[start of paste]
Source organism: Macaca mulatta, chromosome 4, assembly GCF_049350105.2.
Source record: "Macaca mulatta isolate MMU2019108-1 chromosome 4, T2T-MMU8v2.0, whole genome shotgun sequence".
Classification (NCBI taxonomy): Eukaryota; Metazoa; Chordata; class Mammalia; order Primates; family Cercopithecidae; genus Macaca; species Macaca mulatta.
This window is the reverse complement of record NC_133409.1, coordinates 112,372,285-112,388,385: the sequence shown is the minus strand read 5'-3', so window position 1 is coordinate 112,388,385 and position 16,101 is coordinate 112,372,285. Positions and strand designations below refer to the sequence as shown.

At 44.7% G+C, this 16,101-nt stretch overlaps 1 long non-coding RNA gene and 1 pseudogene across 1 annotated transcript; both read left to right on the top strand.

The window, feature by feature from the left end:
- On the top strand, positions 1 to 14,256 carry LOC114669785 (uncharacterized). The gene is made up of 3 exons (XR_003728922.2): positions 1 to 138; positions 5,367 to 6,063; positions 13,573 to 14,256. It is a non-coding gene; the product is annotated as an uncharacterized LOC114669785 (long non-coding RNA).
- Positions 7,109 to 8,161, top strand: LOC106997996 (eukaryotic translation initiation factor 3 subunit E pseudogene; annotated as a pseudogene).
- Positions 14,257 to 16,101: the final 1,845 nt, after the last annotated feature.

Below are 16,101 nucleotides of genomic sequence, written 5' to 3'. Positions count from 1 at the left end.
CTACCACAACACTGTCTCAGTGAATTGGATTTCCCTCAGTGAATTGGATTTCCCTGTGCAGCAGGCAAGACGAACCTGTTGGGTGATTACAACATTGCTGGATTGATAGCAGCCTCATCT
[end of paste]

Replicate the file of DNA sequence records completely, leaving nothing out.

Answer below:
Source organism: Macaca mulatta, chromosome 4, assembly GCF_049350105.2.
Source record: "Macaca mulatta isolate MMU2019108-1 chromosome 4, T2T-MMU8v2.0, whole genome shotgun sequence".
Classification (NCBI taxonomy): Eukaryota; Metazoa; Chordata; class Mammalia; order Primates; family Cercopithecidae; genus Macaca; species Macaca mulatta.
This window is the reverse complement of record NC_133409.1, coordinates 112,372,285-112,388,385: the sequence shown is the minus strand read 5'-3', so window position 1 is coordinate 112,388,385 and position 16,101 is coordinate 112,372,285. Positions and strand designations below refer to the sequence as shown.

At 44.7% G+C, this 16,101-nt stretch overlaps 1 long non-coding RNA gene and 1 pseudogene across 1 annotated transcript; both read left to right on the top strand.

The window, feature by feature from the left end:
- On the top strand, positions 1 to 14,256 carry LOC114669785 (uncharacterized). The gene is made up of 3 exons (XR_003728922.2): positions 1 to 138; positions 5,367 to 6,063; positions 13,573 to 14,256. It is a non-coding gene; the product is annotated as an uncharacterized LOC114669785 (long non-coding RNA).
- Positions 7,109 to 8,161, top strand: LOC106997996 (eukaryotic translation initiation factor 3 subunit E pseudogene; annotated as a pseudogene).
- Positions 14,257 to 16,101: the final 1,845 nt, after the last annotated feature.

Below are 16,101 nucleotides of genomic sequence, written 5' to 3'. Positions count from 1 at the left end.
CTACCACAACACTGTCTCAGTGAATTGGATTTCCCTCAGTGAATTGGATTTCCCTGTGCAGCAGGCAAGACGAACCTGTTGGGTGATTACAACATTGCTGGATTGATAGCAGCCTCATCT